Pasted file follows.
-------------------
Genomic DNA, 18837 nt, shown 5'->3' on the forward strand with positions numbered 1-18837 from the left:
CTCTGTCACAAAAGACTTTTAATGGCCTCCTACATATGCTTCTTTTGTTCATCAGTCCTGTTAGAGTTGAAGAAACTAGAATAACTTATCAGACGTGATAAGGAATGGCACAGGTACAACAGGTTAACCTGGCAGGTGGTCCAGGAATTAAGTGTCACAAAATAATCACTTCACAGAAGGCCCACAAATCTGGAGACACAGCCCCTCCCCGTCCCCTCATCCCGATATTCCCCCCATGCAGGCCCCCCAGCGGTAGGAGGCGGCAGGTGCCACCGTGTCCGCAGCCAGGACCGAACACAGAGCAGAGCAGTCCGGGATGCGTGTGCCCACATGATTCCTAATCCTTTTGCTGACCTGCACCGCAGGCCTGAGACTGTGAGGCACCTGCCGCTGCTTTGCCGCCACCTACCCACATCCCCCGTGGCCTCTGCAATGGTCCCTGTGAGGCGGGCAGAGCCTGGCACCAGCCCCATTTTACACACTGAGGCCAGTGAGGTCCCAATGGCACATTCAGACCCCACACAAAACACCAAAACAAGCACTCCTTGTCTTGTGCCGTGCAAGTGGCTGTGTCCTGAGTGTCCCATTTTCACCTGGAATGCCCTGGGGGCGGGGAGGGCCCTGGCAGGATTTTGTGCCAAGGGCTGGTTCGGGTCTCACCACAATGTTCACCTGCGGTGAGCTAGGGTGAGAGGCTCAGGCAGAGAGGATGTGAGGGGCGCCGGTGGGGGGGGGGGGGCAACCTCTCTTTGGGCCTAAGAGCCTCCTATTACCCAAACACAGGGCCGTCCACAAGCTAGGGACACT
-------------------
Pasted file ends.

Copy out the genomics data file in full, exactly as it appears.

Genomic DNA, 18837 nt, shown 5'->3' on the forward strand with positions numbered 1-18837 from the left:
CTCTGTCACAAAAGACTTTTAATGGCCTCCTACATATGCTTCTTTTGTTCATCAGTCCTGTTAGAGTTGAAGAAACTAGAATAACTTATCAGACGTGATAAGGAATGGCACAGGTACAACAGGTTAACCTGGCAGGTGGTCCAGGAATTAAGTGTCACAAAATAATCACTTCACAGAAGGCCCACAAATCTGGAGACACAGCCCCTCCCCGTCCCCTCATCCCGATATTCCCCCCATGCAGGCCCCCCAGCGGTAGGAGGCGGCAGGTGCCACCGTGTCCGCAGCCAGGACCGAACACAGAGCAGAGCAGTCCGGGATGCGTGTGCCCACATGATTCCTAATCCTTTTGCTGACCTGCACCGCAGGCCTGAGACTGTGAGGCACCTGCCGCTGCTTTGCCGCCACCTACCCACATCCCCCGTGGCCTCTGCAATGGTCCCTGTGAGGCGGGCAGAGCCTGGCACCAGCCCCATTTTACACACTGAGGCCAGTGAGGTCCCAATGGCACATTCAGACCCCACACAAAACACCAAAACAAGCACTCCTTGTCTTGTGCCGTGCAAGTGGCTGTGTCCTGAGTGTCCCATTTTCACCTGGAATGCCCTGGGGGCGGGGAGGGCCCTGGCAGGATTTTGTGCCAAGGGCTGGTTCGGGTCTCACCACAATGTTCACCTGCGGTGAGCTAGGGTGAGAGGCTCAGGCAGAGAGGATGTGAGGGGCGCCGGTGGGGGGGGGGGGGCAACCTCTCTTTGGGCCTAAGAGCCTCCTATTACCCAAACACAGGGCCGTCCACAAGCTAGGGACACT